MANILA, OCTOBER 14, 2007 (STAR) By Michael Punongbayan - Students of De La Salle University (DLSU) Manila left for Australia Friday evening with high hopes of winning this year’s World Solar Challenge.

Team Sinag, the same group of great young minds that invented “Sinag,” the first solar-powered car in the Philippines, will compete in a 3,000-kilometer solar car race using sunlight as their vehicle’s only source of power.

“We feel pressure because we are representing the Philippines but also excited because we’re going to Australia,” overall team leader Robert Obiles told The STAR shortly before they left the Ninoy Aquino International Airport (NAIA) via a Philippine Airlines flight to Sydney, Australia around 8 p.m.

“But we did train for this so we are confident (of winning),” the 20-year old fourth year electronics and communications engineering student said.

This year, the Philippines will, for the first time, join the eight-day race from Oct. 21 to 28.

They will compete against more than 40 other nations from around the globe and against three-time defending champion The Netherlands.

According to Obiles, the race is not just about being the fastest because the real challenge is to finish the soonest by conserving energy.

“The race starts at 8 a.m. and stops at 5 p.m. when the sun goes down and then starts again the next day,” said Obiles, who is among those who will be driving Sinag.

Former energy secretary Vince Perez, is now chairman and president of the Philippine Solar Car Society Inc., sent off the team.

He bade Team Philippines good luck and reminded them that they are joining the competition for the glory of the country and for themselves.

“I look at you bright young people and see the fire of optimism, a magical sense of wonder burning in your eyes. Truly, I envy each of you with this once in a lifetime opportunity to carry the torch for the Filipino people on a path that no one has yet traversed,” Perez said.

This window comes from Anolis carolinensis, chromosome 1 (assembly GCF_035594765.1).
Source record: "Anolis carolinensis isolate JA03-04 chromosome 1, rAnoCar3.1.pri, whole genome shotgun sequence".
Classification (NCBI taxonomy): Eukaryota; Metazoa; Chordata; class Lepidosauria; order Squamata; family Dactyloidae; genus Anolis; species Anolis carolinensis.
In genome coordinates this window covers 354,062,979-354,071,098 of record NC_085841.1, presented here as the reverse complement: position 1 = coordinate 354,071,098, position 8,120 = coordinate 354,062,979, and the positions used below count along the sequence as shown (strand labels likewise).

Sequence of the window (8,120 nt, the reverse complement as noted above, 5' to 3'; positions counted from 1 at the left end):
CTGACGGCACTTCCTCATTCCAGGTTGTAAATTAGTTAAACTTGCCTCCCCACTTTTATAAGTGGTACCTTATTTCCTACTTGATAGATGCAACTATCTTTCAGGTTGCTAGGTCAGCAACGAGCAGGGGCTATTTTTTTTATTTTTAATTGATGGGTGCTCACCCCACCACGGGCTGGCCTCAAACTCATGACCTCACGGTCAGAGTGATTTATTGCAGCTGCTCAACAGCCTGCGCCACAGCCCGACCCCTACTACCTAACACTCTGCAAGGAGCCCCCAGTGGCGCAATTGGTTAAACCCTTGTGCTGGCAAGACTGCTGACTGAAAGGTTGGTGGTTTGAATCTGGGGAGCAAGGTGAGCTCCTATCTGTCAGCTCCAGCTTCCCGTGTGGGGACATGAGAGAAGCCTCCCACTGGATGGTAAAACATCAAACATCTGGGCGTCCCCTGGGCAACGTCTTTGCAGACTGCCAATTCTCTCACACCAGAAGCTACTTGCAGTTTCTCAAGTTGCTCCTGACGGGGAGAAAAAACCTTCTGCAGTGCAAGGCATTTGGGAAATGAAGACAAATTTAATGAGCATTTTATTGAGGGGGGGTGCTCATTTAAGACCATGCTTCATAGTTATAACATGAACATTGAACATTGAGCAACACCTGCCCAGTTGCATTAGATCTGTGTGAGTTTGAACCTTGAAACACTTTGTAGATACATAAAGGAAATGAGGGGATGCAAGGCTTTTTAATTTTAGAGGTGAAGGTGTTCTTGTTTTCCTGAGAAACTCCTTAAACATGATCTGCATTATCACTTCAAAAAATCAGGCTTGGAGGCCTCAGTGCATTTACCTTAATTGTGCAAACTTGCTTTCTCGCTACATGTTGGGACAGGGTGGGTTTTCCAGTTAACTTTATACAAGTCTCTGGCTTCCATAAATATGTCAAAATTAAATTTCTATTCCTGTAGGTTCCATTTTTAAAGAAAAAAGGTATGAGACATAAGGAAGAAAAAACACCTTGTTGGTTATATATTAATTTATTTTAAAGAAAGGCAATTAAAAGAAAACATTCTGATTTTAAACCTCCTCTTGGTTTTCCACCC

“No doubt, you are looking forward to this great adventure ahead of you. And well, you should be. But make no mistake, you will be up against some of the harshest, roughest, environmental conditions out there,” he reminded them.

Still, Perez said that despite the long and difficult path, the team will be carrying in their hearts and minds “the pride of a nation whose prayers and hopes are with you every step of the way.”

“Fear not the path, embrace the journey,” he said.

Team Sinag’s members also include overall technical project leader Rene Fernandez, Jack Catalan, Isidro Marfori, Emmanuel Gonzales, Noriel Mallari, Ivan Porcalla, Sherwin To, Prince Ang, Mico Villena, Martin Sy-Quia, Vincent Yao, Kaiser Fernandez, Walter Chua, and Eric Tan, who leads a three-man team of student drivers.

Win or lose, Team Sinag believes that being given the chance to join the race alone is already something to be proud of.

Now on its 20th year, the 2007 World Solar Challenge being sponsored by Panasonic is dubbed as “the ultimate challenge in sustainable energy.”

The competition starts with the challenge of designing and building a car capable of crossing the vast and imposing continent of Australia.

Over the years, the event has attracted teams from corporations, research and educational institutions around the world.

The World Solar Challenge is owned and managed by Events South Australia, the major events division of the South Australian Tourism Commission.

It started in 1987, when bright young engineers and scientists from around the world were invited to pursue the ideals of sustainable transport.

Those who join the race do not only compete to win but join hands with other countries in the search for sustainable transport alternatives for future generations.

Chief News Editor: Sol Jose Vanzi

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